"Now what?"

"That's it! You're under way!"

"You're kidding!" It had been at least thirty seconds since I had turned the dial, but I had absolutely no sensation of moving.

"No, look at your speedometer," Bob gestured, and sure enough, it read "0.2". And when I did look up and ahead of us, I could see that we were moving slowly forward relative to a couple of the ground crew stationed at the side of the crawlerway.

"Okay, now watch where you're going. The crawler probably wasn't lined up quite down the middle of the road when we started, so you'll have to put in a bit of steering to the left. Turn the wheel gently to the left about five degrees."

"Then what?"

"Just hold it there." And that was my first real learning experience with driving the crawler -- it's important to do everything slowly and gently, because everything happens so slowly. "Your instinct is to put in all the steering right away, but you learn not to do that," Bob added. "When we're making that turn to go to pad 39A, you put some steering in, start the turn, and half an hour later you're coming out of the turn, and only then you start to straighten out. Everything here happens in slow motion."

"Give her a little more gas," Bob added. "Turn the dial" He pointed to a spot about two thirds of the way around. I turned the dial slowly, the engines revved louder, and the speedometer crept up to 0.9. "Okay, that's good. Now just keep it on the road."

And there I was, driving what was once the largest self-propelled vehicle on land. In my naiveté and excitement, I told Bob it seemed pretty easy. He laughed.

"Yeah, I know, it seems that way now. But put a shuttle and launcher on top, and that's another twelve million pounds to carry. In the wind, the wings of the shuttle act like sails, and you can really feel yourself being pushed around sometimes."

"So what do you do when the winds kick up?"

"If the winds are gusting too much, we don't leave the VAB. We have to have a good forecast before we start to move. And if the winds pick up when we're en route, we can just stop and wait them out."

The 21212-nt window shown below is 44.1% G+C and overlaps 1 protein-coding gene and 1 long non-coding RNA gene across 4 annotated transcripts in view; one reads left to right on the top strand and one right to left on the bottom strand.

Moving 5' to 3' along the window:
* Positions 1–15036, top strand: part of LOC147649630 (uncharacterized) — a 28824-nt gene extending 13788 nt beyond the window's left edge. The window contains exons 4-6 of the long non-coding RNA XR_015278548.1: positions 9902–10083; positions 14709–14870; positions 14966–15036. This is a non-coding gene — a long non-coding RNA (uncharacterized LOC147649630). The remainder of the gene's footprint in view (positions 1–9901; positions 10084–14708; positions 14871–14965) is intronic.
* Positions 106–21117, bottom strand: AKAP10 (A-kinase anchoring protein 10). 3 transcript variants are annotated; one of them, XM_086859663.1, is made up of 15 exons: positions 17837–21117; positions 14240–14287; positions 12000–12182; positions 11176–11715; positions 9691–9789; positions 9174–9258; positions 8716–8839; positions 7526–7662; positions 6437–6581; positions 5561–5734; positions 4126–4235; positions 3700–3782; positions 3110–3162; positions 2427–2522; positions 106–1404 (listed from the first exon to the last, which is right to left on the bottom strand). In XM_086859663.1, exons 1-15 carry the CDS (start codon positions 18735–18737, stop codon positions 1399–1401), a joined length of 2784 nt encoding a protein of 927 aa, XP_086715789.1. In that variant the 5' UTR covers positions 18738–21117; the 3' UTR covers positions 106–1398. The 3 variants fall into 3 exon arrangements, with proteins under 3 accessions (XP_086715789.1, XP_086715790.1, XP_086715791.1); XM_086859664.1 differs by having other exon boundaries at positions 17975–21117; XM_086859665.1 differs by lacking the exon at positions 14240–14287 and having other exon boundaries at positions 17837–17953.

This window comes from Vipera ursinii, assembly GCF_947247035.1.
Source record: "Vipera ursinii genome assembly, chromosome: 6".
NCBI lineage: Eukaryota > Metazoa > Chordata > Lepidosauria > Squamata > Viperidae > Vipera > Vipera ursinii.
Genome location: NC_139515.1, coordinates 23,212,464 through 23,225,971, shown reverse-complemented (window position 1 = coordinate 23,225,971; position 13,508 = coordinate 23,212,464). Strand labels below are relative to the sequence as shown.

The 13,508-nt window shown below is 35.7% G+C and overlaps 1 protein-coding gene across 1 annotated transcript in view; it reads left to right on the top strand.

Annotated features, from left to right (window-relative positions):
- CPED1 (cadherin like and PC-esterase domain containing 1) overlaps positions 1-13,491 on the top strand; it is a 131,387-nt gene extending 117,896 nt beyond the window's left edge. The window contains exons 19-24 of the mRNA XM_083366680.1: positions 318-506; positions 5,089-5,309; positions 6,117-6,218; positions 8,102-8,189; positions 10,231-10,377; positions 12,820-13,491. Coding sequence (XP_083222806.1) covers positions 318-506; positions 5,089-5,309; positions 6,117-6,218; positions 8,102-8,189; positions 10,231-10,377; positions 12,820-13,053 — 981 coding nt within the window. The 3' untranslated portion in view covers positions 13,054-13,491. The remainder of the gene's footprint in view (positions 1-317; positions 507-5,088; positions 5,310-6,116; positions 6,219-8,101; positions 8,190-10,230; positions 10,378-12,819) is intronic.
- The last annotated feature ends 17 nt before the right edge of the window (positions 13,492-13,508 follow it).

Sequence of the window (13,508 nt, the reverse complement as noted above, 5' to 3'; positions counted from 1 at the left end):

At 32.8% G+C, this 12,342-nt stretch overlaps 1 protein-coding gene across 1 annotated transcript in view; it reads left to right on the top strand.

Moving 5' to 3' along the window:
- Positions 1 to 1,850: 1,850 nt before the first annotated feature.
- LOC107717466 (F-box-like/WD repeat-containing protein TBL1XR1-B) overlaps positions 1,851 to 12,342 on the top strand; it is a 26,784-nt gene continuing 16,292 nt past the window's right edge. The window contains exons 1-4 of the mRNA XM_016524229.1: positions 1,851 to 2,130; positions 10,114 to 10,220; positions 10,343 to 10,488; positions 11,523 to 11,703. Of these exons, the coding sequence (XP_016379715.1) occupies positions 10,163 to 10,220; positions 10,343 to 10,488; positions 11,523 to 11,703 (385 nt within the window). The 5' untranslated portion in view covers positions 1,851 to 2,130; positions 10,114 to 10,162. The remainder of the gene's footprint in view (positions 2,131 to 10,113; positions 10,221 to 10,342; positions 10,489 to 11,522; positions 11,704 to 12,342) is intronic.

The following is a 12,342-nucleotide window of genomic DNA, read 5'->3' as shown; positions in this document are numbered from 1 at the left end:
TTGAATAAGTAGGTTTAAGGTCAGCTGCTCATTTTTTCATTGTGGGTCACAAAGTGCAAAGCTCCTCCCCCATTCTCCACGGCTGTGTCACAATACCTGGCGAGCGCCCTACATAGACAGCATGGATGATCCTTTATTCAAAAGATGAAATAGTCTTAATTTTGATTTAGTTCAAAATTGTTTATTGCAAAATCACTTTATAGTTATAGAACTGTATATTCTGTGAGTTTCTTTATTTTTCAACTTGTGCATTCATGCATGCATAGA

"So how fast can this puppy go?"

"In a test like this, without any load, the top speed is about two miles per hour. Loaded, it's tough to go much faster than one. At 0.7 things are okay, at 0.8 you start to feel some vibrations, and at 0.9 things can get pretty bumpy. And every bump we feel down here is magnified tenfold at the top of the stack. So we never go too fast. That's especially hard when you're coming down the incline at the pad after leaving the shuttle there -- she wants to freewheel, but you can't do that or the engines will stall, and that's not good. So you spend a lot of time riding the brake. Like everything we do, moderation is the key."

Bob chuckled again, and looked around. "We're near the end of the test. Ask the Test Conductor for clearance to halt."

I keyed the microphone. "Test Conductor, this is CT-2. The TP-21 test is complete; request permission to halt." Another pause as the teams gave their status. "Roger, CT-2, you are clear to halt." I turned the dial all the way back to the left, and the engines slowed down to a moderate growl. "Give it a little brake -- gently," Bob advised. I pushed down gently, and could hear s slight hissss as the air brakes came on and brought us imperceptibly to a stop, the speedometer now back to reading "0.0". "Give them a call and tell them we've stopped, and we're done."

"Test Conductor, CT-2. We are stopped; TP-21 complete. Over."

"Roget, CT-2, and thank you for a fine job. Nice driving out there today."

Bob and I clamored out of the cab, and down the catwalk to where Greg was waiting for me. Bob shook my hand. "Got to go now, but you did fine. If you ever think of giving up your day job, you might consider a career as a crawler jockey." Then he turned, walked back to the other cab to begin the preparations for the trip back, and was gone.

Greg and I walked back to the VAB, and I spent the rest of the day with him visiting the firing rooms, the mission control rooms for the launch teams, and several of the other spacecraft operations and checkout buildings around the complex. I wasn't able to go into the VAB itself, but frankly, it didn't matter. I'm not terribly keen on heights anyway, and besides, I had the ride of a lifetime at a height of twenty feet and a speed of less than one mile per hour.

Posted Apr 30, 2008 at 04:53 UTC, 3750 words,  [/richPermalink